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Sideloading refers to methods of creating unique distributions of software from a common base that have the following characteristics:

  • •  The software can be any form of digital media, for example     programs, audio files, video files, text files, games, ring     tones, or data. 
  • •  The methods work on any new digital device - computers,     cell phones, game consoles, music players, televisions,     even picture frames.
  • •  The methods can be practiced in a factory, store, office, or     home setting.
  • •  The methods protect the digital media from unauthorized     access.
  • •  The common base can be arbitrarily large.
  • •  The number of unique distributions is arbitrarily large.
  • •  The number of items in each distribution is completely     variable.
•  The variability depends on customer choice subsequent to     the creation of the common base.


Personal computers for the mass market (e.g., Dell or HP) are necessarily general-purpose machines.  Each purchaser of such a general-purpose machine has the option to customize the machine to her specifications.  Thus, we might think of a single personal computer order as an n-tuple (n= h+s) of choices {x1,x2,….,xh,xh+1,…xn} where each xi represents a choice the buyer can make. 


The first h choices are choices are hardware choices that actually involve physical change to the machine.  The last s choices are choices of soft assets, all of which affect the disk image that is shipped.  If we assume that each of these s choices allows for a binary yes/no decision (as in, do you want this software installed or not), then there are 2s possible configurations and so that many possible disk images must be available. 


Typically manufacturers deal with this by limiting choice, keeping s small so that few disk images need be stored.  However, this limits their flexibility in designing custom versions of general-purpose machines.  As a result, a purchaser is left with the complex task of finding and purchasing additional needed software and installing it herself.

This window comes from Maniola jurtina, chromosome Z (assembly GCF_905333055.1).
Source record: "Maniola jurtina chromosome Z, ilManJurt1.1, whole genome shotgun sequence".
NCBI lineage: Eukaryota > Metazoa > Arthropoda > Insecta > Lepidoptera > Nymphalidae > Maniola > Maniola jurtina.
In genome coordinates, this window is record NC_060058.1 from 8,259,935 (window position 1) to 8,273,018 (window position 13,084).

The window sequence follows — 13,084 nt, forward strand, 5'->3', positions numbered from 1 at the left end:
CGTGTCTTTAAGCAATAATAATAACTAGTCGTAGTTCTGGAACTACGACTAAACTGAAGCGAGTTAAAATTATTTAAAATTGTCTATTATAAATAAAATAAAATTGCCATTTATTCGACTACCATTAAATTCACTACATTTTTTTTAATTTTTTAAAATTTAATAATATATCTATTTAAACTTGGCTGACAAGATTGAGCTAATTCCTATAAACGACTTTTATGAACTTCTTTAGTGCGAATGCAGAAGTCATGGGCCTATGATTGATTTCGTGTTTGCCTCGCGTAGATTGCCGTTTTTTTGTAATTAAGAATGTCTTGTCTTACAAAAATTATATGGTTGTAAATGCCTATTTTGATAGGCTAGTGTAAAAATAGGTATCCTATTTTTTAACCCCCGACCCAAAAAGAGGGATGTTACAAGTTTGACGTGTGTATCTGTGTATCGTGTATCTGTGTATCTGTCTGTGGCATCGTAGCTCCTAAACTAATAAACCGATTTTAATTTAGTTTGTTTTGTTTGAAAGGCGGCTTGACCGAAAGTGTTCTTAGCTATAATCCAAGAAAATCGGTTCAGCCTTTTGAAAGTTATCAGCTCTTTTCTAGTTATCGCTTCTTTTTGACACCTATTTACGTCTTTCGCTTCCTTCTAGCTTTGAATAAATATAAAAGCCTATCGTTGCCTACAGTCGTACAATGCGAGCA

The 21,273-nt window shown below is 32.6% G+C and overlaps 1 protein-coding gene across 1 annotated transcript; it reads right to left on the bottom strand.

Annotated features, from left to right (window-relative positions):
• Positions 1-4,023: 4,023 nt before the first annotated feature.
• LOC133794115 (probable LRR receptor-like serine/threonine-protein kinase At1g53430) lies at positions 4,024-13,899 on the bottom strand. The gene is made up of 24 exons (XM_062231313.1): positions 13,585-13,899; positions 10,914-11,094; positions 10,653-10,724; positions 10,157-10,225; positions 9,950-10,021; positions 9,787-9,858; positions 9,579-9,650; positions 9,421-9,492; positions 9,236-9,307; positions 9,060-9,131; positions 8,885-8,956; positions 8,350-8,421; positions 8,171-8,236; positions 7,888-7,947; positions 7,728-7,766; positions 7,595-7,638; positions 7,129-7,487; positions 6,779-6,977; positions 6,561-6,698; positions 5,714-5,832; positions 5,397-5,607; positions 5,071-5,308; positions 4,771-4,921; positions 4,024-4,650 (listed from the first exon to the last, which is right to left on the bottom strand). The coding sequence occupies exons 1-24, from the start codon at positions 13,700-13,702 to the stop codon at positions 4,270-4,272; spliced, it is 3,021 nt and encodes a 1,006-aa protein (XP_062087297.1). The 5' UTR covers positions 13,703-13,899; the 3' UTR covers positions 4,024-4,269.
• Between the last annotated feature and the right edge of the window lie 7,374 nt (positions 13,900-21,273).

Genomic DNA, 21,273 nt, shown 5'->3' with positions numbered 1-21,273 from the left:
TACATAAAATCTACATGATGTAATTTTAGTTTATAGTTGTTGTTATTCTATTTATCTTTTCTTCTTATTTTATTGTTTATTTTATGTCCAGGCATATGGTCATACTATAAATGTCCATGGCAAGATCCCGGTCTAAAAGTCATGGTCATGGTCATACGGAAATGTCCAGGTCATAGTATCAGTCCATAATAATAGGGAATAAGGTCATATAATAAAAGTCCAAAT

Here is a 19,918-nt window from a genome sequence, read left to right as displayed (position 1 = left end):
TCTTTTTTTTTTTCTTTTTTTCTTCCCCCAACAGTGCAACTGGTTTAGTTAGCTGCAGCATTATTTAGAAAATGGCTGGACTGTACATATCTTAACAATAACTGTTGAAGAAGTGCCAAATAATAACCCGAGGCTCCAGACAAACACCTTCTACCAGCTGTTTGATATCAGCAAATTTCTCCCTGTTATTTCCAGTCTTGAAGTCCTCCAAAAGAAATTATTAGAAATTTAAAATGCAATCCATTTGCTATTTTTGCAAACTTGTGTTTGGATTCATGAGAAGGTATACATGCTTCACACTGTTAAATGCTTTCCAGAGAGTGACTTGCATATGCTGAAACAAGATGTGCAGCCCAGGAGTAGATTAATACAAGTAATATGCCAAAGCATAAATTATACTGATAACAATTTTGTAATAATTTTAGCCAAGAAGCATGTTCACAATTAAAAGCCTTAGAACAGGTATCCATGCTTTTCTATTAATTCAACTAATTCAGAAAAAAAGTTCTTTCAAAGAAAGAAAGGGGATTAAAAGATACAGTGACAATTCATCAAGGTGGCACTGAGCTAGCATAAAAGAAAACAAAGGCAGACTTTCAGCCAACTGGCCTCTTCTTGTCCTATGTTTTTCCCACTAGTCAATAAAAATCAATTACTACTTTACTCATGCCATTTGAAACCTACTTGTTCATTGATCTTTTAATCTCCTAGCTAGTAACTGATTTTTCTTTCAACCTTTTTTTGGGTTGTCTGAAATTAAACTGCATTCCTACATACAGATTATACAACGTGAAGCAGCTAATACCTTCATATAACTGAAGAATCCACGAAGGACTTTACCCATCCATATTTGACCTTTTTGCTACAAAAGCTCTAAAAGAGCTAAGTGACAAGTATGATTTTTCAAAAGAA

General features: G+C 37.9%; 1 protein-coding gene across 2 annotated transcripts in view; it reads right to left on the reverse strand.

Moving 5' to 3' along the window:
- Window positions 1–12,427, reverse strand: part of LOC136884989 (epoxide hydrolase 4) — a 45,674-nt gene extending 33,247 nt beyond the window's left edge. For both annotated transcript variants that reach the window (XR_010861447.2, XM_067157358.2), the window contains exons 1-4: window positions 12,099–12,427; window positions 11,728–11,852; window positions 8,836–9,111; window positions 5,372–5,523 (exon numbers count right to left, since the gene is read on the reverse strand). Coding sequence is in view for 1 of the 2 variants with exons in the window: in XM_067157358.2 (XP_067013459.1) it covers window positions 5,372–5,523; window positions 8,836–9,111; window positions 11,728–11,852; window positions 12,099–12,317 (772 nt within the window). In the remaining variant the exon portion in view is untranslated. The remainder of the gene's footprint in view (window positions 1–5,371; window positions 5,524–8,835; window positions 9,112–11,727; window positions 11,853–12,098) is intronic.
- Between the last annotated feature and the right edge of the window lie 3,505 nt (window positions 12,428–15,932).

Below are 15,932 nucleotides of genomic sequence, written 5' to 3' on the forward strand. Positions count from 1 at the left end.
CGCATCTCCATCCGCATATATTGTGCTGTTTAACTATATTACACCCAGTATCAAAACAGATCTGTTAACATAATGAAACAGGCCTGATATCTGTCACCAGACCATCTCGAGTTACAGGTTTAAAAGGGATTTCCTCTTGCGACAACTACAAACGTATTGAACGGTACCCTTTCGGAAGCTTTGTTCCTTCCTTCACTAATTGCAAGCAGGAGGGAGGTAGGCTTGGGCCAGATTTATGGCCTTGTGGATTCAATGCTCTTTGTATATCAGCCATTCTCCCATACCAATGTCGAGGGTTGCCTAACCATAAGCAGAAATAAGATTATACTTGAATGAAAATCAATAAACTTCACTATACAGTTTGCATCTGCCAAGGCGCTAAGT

This is an unfortunate situation as the process of installing the new pieces of software is energy inefficient and may cause some already-installed or existing software to fail.  Also, it is uneconomical since the aggregate cost to the consumer of separately purchased items is usually higher.

This invention provides an alternative solution that, rather than maintaining an exponential number of disk images, uses a single disk image that supports massively unique customization, if the tailoring of the software is done in reverse.  That is, the master disk image initially contains everything the user could possibly have wanted and then the customization involves quickly removing programs that the consumer has not purchased. 

This approach works because the added space needed to store all of the programs on offer is available because of greatly increased disk capacities currently available   The growth rate of low cost of disk capacity far outstrips the Moore’s law price/performance rate for semiconductors.  Difficulties that can arise from removing software can be circumvented more easily than those that arise from adding software. 

Furthermore, after removal, the disk space that was used is reclaimed so that the user is left with a disk image that is equivalent to what would have appeared had access to 2s unique configurations been possible.  Because erasure need not access the actual data content, but only the directory’s references to that data, similar data storage removal is faster than writing the equivalent data to storage.


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